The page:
Post flow, you should be using a second or two generally, that allows the gas to carry on flowing after you stop the arc. You should keep the torch in position until the weld has cooled to keep the gas coverage.

I gather you have- Upslope, Downslope, Pre gas, Post gas, Start amps, Base Amps, Peak Amps, probably a pulse frequence, and AC balance.. Switches, I guess you have TIG/MMA....2T/4T...Pulse On/Off....maybe a Remote on/off...

For a starter;
You want TIG (you probably know this)
You need to select AC
Select 2T, its easier for beginners.
Turn pulse off for now.

Pre flow and post flow, i'd set at a second or so for the purposes of messing around.

Upslope, that alows the amps to ramp up over a set time. I wouldnt bother with upslope at the moment.

Downslope, a steady end to the arc can help reduce craters and pinholes in the ends of welds... dont worry about that just yet.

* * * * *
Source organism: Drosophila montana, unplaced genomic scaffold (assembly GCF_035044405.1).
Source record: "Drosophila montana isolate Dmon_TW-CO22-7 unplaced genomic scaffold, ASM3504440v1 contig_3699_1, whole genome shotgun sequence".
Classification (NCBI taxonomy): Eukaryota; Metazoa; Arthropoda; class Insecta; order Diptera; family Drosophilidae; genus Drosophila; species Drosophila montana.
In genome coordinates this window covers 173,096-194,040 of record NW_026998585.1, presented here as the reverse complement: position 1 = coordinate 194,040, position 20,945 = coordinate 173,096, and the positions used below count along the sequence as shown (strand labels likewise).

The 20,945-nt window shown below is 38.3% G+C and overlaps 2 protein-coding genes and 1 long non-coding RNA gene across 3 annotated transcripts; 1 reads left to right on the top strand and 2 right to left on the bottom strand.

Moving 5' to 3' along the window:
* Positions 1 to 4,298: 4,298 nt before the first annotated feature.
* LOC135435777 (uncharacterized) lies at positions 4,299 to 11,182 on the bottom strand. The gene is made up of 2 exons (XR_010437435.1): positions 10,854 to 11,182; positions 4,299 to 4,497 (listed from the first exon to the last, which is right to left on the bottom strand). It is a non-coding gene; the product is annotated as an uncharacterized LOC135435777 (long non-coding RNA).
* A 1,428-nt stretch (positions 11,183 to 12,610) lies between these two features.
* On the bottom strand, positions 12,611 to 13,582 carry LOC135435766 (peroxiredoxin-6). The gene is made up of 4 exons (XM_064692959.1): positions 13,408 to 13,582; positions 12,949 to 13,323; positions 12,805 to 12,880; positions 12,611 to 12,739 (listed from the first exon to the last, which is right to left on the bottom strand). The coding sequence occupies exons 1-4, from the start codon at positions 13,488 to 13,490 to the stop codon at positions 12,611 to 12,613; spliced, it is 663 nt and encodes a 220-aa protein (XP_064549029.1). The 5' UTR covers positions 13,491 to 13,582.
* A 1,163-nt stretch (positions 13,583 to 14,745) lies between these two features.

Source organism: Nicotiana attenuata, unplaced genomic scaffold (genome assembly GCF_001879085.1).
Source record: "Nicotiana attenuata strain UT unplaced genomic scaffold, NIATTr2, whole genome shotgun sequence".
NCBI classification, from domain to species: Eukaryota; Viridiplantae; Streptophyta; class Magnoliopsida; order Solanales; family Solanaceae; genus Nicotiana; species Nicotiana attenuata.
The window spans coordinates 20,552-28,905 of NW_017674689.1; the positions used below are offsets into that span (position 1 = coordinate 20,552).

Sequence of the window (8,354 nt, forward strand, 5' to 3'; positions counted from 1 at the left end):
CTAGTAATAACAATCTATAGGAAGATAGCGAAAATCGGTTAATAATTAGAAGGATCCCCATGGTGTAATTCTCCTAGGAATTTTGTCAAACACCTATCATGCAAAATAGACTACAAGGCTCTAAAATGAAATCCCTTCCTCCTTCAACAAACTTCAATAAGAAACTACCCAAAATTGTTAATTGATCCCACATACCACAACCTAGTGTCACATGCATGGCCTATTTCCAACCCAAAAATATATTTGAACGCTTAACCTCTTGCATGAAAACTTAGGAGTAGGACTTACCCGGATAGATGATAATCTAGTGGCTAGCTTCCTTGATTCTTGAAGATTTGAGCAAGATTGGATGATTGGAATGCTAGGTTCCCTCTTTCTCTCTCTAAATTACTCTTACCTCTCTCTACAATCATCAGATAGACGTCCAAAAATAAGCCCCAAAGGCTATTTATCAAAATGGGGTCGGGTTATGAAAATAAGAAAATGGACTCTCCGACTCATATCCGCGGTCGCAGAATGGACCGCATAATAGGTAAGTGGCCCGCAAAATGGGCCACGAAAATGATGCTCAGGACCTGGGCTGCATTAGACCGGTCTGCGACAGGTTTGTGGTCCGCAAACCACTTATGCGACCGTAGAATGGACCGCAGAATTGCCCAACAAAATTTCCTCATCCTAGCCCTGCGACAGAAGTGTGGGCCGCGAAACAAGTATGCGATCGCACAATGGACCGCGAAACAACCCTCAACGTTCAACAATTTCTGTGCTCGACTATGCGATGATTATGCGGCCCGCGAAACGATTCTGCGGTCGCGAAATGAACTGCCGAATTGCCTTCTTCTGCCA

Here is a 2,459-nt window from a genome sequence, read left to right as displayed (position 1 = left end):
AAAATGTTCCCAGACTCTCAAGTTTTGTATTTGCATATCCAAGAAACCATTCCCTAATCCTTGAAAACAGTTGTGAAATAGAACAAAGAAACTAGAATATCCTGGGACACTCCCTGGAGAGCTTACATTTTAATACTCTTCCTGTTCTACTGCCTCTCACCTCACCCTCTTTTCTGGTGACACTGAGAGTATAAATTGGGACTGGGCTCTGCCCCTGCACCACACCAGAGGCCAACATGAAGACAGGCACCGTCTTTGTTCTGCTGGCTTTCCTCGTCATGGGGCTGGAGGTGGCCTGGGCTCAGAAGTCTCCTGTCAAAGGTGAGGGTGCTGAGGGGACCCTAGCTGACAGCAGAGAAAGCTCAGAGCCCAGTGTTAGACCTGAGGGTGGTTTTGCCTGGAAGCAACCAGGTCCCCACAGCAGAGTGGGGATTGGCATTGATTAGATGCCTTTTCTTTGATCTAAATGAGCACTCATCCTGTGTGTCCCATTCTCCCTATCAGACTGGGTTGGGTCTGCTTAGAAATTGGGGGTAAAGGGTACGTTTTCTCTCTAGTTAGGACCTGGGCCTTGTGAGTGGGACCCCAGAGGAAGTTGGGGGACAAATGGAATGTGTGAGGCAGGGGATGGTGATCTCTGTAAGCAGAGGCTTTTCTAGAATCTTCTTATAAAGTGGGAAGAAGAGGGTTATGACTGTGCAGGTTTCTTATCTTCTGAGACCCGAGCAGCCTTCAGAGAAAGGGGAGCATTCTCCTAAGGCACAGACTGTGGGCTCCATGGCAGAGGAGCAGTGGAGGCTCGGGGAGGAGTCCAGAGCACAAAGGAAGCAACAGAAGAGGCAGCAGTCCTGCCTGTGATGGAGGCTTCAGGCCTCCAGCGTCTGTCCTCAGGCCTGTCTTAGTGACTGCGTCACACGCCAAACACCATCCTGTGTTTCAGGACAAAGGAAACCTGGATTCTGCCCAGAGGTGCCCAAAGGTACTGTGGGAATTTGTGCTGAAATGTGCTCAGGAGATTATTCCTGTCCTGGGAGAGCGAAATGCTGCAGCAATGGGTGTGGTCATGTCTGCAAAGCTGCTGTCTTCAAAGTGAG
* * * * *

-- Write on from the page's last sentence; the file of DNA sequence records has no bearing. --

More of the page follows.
Pulse, Use the base amps and peak amps to create a 'hot-cold-hot-cold' cycle. Knob probabaly controls the time at each peak and base amps. the further you turn it up, the more noticeable it will be.
One of the knobs must be the amp control when pulse is off, not sure which from the photo. Set both to 120ish for now, (unless you know which is which...if pulse is off, only one will control it anyway. Depends what you are trying to run a bead on... a bit of 2 or 3mm is ideal.
Frequency, Thats a nice little control to have... You can control how wide or how tight the arc is with that... forfor running practice beads, set that about 90-100. The higher the number, the tighter the arc, so 120 will do net little fillet welds, 80 will do big wide butt welds...